#1 Ripple “as you go”
Mobile transactions are steadily becoming a quicker and more popular banking option. Both banking and crypto have taken note. The Santander Group was the first to announce that it “will introduce a mobile app that uses technology from the cryptocurrency startup Ripple to power fast cross-border payments.” Such a well-known banking group adopting this type of technology will likely have an impact on a broad range of financial institutions. The knock-on effect is already apparent: Ripple is also working with 61 Japanese banks to introduce a transactional mobile app, indicating a significant shift in how bank payments may be completed in the future.
#2 Blockchain pilot schemes
Another example of a European-based bank getting on board the crypto-train is HSBC. This international bank is “on the verge of doing live trade finance blockchain transactions with clients.” HSBC, it must be said, have been trialing blockchain-based ideas for a while now, since 2016 in fact. HSBC is treading carefully with the possibility of incorporating this disruptive technology into their system, but they have been actively discussing pain points with their trading partners as they iron out the kinks in the potential trade-cycle. It will take time to get the system running smoothly enough for commercial use and the project is in the pilot phase at the moment. One things is clear: clear that HSBC is committed to ramping up its digital agenda for the foreseeable future.
#3 No longer just an empty threat
Up until the latter half of 2017, cryptocurrency was more spoken about in certain circles and the wider public may have seen it as a passing fad. But of late, the many flourishing blockchain developments bring to light the fact that there is a whole new economy forming in the shadows. Bank of America has recently admitted the threat that decentralization poses to its business model. Up till now, it could be argued, crypto hasn’t always proved itself as particularly easy or quick to transact with. It was therefore not something accessible to the casual user. But that is changing and increased [crypto] competition may “negatively affect earnings” for Bank of America. Rumor has it that other big banks have also admitted to feeling the effects of a change in how the financial industry game is played.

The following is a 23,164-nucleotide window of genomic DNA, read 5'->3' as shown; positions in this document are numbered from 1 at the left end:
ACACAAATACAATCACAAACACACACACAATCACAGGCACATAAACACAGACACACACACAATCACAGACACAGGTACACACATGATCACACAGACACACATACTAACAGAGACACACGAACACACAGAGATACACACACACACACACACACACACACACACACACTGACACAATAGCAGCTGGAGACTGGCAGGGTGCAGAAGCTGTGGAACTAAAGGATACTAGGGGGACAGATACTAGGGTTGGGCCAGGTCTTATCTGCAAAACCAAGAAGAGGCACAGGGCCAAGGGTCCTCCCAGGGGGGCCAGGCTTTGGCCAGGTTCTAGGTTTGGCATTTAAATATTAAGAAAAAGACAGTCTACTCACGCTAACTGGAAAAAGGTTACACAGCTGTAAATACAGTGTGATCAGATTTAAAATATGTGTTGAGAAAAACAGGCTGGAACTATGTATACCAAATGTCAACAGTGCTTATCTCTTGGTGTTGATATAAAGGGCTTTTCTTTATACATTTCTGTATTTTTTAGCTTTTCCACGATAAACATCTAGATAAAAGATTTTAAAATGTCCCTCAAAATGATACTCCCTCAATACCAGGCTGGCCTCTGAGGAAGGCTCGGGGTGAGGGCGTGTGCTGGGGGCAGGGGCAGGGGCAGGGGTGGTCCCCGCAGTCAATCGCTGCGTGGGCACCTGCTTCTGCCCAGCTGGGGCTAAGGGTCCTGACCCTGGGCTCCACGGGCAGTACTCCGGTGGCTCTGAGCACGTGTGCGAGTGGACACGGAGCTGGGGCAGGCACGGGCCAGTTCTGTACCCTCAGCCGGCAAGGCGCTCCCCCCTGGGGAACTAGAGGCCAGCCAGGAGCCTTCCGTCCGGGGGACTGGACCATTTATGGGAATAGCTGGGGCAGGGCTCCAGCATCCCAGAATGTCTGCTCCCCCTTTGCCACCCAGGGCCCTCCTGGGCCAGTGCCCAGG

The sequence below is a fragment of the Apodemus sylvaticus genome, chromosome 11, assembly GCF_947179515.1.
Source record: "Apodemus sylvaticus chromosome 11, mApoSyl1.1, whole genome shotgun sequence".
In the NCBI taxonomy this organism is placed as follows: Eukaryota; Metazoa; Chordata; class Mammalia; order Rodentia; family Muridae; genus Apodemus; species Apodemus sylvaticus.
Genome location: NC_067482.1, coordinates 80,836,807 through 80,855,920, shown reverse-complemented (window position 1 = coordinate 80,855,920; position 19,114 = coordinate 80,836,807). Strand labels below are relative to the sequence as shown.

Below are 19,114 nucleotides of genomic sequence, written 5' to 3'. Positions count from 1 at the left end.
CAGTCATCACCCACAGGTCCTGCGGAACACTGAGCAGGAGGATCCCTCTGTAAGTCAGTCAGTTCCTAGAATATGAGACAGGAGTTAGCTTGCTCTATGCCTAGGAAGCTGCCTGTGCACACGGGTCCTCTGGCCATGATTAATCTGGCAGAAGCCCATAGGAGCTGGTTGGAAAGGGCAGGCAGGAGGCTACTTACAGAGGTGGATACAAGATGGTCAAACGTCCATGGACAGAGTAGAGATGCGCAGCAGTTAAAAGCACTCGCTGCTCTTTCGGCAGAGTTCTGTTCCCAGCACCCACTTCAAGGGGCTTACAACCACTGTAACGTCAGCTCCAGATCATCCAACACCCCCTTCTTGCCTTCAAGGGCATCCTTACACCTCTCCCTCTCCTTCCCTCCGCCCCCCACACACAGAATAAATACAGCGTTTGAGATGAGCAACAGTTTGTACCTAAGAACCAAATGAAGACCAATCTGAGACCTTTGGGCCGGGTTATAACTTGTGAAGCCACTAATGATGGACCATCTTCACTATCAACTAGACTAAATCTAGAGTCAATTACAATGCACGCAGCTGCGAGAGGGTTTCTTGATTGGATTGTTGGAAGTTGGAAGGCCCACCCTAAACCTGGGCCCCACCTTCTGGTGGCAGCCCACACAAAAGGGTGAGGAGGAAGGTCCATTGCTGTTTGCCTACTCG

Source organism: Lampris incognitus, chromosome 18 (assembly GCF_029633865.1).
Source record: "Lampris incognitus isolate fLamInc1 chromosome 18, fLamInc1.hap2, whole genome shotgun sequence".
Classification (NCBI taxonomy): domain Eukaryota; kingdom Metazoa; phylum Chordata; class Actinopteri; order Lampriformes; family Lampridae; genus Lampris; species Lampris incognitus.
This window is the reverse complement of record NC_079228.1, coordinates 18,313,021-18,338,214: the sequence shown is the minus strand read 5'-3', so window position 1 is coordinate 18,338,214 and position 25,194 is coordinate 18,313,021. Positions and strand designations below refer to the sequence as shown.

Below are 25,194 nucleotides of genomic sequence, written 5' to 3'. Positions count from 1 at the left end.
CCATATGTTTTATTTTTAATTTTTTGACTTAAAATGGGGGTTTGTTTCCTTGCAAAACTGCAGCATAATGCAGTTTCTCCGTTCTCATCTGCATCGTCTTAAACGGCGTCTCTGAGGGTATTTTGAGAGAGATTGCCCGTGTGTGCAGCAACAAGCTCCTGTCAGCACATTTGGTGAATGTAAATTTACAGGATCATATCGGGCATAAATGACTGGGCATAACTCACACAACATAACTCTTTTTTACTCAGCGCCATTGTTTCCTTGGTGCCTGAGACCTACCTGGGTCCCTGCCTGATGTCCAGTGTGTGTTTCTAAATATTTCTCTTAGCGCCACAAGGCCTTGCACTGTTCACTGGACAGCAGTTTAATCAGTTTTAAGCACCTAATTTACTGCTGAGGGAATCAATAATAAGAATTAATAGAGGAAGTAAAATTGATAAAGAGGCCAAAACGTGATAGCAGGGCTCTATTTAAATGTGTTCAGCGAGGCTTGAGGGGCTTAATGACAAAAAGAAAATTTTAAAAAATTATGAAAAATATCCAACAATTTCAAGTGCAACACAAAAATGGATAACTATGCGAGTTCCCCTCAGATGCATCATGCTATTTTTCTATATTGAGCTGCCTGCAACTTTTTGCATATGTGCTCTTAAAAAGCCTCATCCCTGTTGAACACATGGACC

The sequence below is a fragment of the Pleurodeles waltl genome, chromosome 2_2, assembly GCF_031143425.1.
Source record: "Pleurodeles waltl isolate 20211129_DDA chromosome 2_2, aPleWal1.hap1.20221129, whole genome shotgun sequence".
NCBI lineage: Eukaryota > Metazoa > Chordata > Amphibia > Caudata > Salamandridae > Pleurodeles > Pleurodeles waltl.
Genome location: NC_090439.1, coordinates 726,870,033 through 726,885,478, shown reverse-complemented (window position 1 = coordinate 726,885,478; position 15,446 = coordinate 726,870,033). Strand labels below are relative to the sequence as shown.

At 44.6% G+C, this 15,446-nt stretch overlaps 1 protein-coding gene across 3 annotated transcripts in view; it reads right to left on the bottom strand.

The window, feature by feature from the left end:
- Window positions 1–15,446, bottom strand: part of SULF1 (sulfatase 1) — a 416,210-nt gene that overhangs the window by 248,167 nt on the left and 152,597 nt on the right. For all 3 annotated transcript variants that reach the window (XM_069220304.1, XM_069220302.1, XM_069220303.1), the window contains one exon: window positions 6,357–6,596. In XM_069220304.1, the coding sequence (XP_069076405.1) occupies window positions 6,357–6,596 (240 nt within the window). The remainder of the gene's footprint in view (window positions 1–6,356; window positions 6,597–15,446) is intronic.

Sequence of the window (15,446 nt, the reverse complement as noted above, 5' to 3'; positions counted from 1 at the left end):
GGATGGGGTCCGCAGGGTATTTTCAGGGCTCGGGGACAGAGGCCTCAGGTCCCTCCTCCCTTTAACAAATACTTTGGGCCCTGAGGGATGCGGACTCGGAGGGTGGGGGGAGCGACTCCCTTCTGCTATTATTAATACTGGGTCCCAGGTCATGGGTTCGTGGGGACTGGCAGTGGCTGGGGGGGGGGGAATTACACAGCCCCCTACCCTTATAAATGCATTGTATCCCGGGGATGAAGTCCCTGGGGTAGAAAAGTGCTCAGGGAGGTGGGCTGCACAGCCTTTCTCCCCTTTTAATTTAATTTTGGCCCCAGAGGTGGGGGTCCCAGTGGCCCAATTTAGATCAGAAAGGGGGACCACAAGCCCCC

#4 Some banning crypto purchases
Some of the biggest banks in the US and the UK have been blanket banning credit card purchases of cryptocurrency. US banks Bank of America, Citigroup and JP Morgan are getting on the anti-crypto bandwagon, as are UK banks Lloyds, MBNA and Halifax, to name but a few. Rather than paying attention to the ban itself, we at Element Group are watching the reasoning behind it. Consider point #3 again — if cryptocurrency were not a potential risk-factor for these financial entities, they’d hardly be bothering their time to create a push-back. But banks are noting a change in the way the world is financing and must at least be feeling a slight pinch in their rather deep pockets to be making such radical restrictions.
#5 Others getting on board
Meanwhile, in other countries, banks and governments are seeing cryptocurrency and blockchain technology as something to be embraced rather than something to be feared. Last month the Israeli Supreme Court, made a landmark decision to prohibit banks from restricting cryptocurrency activity. And Israel, like several other countries, is coming up with its own set of cryptocurrency regulations to monitor this new financial system somewhat. Liechtenstein also made the news recently as family-run Bank Frick announced they would be one of the first banks in the world to allow their clients to directly invest in cryptocurrency through their traditional accounts. We predict that other smaller banks will soon be following suit.